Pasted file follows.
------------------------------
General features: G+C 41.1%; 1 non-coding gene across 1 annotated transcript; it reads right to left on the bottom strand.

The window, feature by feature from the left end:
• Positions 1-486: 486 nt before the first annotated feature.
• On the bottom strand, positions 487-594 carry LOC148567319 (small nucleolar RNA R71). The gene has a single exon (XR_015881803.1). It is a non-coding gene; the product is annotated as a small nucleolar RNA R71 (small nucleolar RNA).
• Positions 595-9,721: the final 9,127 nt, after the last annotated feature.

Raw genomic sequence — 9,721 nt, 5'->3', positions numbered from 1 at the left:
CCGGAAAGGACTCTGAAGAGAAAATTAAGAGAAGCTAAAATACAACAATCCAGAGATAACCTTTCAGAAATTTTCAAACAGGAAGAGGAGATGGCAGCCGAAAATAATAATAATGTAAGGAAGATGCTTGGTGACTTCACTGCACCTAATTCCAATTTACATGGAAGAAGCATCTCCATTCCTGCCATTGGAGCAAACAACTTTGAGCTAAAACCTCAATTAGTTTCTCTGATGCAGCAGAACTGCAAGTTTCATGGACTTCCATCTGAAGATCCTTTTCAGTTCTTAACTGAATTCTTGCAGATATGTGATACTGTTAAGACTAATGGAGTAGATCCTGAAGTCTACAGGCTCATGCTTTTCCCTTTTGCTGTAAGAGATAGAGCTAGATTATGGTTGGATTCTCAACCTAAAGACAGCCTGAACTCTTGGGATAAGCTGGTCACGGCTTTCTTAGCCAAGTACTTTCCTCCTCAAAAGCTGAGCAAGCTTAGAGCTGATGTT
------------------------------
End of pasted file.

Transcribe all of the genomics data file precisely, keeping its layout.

General features: G+C 41.1%; 1 non-coding gene across 1 annotated transcript; it reads right to left on the bottom strand.

The window, feature by feature from the left end:
• Positions 1-486: 486 nt before the first annotated feature.
• On the bottom strand, positions 487-594 carry LOC148567319 (small nucleolar RNA R71). The gene has a single exon (XR_015881803.1). It is a non-coding gene; the product is annotated as a small nucleolar RNA R71 (small nucleolar RNA).
• Positions 595-9,721: the final 9,127 nt, after the last annotated feature.

Raw genomic sequence — 9,721 nt, 5'->3', positions numbered from 1 at the left:
CCGGAAAGGACTCTGAAGAGAAAATTAAGAGAAGCTAAAATACAACAATCCAGAGATAACCTTTCAGAAATTTTCAAACAGGAAGAGGAGATGGCAGCCGAAAATAATAATAATGTAAGGAAGATGCTTGGTGACTTCACTGCACCTAATTCCAATTTACATGGAAGAAGCATCTCCATTCCTGCCATTGGAGCAAACAACTTTGAGCTAAAACCTCAATTAGTTTCTCTGATGCAGCAGAACTGCAAGTTTCATGGACTTCCATCTGAAGATCCTTTTCAGTTCTTAACTGAATTCTTGCAGATATGTGATACTGTTAAGACTAATGGAGTAGATCCTGAAGTCTACAGGCTCATGCTTTTCCCTTTTGCTGTAAGAGATAGAGCTAGATTATGGTTGGATTCTCAACCTAAAGACAGCCTGAACTCTTGGGATAAGCTGGTCACGGCTTTCTTAGCCAAGTACTTTCCTCCTCAAAAGCTGAGCAAGCTTAGAGCTGATGTT